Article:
Paris-based architecture practice Dorell Ghotmeh Tane (DGT) has made a new home for the Estonian National Museum on the site of a former Soviet airbase.
The museum is located close to Estonia’s second city, Tartu, set within a 350-metre-long glass building that rises up from the runway of the former airbase.
Facilities within the museum building, which is made of glass and concrete, include gallery spaces, a conference hall, public library, auditoriums, classrooms, offices and storage space. It is anticipated that the space, due to open in October 2016, will host a range of exhibitions, educational activities and performances.
Among the notable characteristics of the building are its glazed facades, which are screen printed with a random pattern of white dots, engineered to both augment and distort reflections of the surroundings. In addition, the museum boasts a huge sheltered courtyard.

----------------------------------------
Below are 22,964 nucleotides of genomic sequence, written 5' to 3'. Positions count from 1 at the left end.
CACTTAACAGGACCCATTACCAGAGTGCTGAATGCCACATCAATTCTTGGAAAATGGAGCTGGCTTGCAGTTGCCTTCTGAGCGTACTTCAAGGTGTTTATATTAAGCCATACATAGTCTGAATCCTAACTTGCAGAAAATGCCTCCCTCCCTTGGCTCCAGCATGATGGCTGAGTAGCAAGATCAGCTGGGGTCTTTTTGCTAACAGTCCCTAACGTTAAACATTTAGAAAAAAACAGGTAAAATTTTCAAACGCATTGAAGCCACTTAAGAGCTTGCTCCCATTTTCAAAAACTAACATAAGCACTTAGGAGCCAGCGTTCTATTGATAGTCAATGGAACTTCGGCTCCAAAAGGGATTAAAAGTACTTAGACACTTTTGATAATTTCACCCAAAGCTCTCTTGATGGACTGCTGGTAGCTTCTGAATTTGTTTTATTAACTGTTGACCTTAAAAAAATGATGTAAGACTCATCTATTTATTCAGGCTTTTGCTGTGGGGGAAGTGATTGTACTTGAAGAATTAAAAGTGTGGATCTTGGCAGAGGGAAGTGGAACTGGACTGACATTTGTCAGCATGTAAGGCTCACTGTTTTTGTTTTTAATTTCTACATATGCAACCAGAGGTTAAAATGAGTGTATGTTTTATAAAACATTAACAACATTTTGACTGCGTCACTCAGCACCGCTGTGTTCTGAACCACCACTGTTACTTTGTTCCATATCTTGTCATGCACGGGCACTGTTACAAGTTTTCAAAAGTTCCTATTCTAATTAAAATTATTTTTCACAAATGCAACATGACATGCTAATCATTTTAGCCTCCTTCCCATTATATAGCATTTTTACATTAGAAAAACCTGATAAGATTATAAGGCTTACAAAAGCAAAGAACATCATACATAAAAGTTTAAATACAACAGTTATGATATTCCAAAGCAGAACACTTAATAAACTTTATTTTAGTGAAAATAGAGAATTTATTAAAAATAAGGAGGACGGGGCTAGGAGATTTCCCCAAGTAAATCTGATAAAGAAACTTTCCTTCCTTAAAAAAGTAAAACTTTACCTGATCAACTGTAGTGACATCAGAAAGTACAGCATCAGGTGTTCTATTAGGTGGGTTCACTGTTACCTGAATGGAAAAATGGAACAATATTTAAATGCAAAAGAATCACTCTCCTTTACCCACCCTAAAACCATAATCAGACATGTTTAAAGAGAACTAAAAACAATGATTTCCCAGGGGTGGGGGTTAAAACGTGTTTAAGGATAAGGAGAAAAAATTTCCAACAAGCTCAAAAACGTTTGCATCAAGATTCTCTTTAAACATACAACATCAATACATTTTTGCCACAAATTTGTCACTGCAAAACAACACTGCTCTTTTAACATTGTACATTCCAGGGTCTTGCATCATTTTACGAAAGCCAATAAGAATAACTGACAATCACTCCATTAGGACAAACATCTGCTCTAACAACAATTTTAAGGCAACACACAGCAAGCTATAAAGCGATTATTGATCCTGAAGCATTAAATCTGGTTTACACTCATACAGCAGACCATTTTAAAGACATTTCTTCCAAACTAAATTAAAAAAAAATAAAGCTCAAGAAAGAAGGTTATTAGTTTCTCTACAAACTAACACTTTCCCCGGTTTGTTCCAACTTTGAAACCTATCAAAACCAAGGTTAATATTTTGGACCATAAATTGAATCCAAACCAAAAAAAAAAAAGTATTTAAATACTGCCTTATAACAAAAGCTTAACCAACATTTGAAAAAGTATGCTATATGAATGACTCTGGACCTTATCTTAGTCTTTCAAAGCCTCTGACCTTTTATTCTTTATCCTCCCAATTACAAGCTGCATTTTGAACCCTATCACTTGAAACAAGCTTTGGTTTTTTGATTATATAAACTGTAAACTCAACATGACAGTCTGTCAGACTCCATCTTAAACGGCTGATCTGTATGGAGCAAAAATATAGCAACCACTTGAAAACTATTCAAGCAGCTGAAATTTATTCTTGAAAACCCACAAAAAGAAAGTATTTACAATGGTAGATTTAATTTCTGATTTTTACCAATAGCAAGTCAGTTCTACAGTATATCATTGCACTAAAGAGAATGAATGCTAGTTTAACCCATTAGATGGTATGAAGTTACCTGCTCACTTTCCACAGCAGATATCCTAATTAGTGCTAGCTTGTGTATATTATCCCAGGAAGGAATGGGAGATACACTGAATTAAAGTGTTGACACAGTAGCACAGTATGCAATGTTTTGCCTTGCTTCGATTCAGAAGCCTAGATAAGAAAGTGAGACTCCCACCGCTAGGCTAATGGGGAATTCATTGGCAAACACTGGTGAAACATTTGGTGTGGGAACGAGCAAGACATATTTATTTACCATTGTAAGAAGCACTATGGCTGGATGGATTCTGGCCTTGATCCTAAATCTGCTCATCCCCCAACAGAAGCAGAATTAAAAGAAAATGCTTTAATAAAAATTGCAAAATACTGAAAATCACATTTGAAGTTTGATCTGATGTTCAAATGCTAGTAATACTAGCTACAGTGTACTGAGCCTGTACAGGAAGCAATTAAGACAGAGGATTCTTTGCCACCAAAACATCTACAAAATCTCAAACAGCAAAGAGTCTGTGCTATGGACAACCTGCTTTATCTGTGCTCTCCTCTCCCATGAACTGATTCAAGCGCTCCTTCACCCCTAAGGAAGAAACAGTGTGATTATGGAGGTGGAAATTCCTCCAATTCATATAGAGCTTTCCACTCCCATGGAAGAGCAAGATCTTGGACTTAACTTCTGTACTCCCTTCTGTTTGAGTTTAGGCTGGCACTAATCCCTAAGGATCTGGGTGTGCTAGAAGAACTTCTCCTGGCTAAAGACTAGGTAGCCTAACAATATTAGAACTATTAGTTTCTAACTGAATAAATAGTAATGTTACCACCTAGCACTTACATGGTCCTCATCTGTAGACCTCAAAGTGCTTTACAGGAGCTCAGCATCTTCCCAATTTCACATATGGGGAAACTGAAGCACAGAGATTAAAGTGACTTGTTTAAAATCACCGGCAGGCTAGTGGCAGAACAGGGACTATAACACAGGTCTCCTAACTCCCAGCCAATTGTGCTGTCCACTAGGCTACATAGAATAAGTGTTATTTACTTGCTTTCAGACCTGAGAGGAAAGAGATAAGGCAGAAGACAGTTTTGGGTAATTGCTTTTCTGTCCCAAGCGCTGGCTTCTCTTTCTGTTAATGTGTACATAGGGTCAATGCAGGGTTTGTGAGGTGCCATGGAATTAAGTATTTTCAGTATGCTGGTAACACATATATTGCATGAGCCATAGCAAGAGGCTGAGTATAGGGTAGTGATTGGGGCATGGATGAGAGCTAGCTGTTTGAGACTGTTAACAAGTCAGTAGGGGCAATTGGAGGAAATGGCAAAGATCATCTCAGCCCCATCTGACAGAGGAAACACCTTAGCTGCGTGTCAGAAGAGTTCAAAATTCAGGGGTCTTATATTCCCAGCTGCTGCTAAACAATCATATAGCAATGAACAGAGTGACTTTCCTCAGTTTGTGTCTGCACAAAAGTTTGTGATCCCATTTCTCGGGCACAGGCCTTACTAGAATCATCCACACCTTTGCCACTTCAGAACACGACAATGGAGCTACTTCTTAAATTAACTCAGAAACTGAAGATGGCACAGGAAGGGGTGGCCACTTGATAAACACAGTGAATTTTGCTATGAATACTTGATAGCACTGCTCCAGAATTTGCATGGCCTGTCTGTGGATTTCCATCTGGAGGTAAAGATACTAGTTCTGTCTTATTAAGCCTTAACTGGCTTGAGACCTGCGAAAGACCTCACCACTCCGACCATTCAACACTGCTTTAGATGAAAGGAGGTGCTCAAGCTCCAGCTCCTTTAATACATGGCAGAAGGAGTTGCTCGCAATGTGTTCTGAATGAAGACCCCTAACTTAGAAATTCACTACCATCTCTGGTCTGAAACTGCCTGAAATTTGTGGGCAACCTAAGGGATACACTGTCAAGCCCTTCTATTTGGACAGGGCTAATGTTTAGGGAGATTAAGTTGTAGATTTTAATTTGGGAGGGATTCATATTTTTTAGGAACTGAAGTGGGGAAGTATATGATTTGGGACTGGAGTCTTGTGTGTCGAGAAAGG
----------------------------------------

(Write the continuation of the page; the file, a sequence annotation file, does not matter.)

The museum’s design aims to take back the site as a space of culture and pleasure at the core of the local community, while also acknowledging and making reference to its sometimes troubled history.
“The building is formed by the extension of the airfield’s concrete floor, which becomes the roof of the building,” architect Dan Dorell of DGT told Dezeen. “The [roof’s] slight slope embodies the projection of a nation that is taking off from a troubled past into a new future.”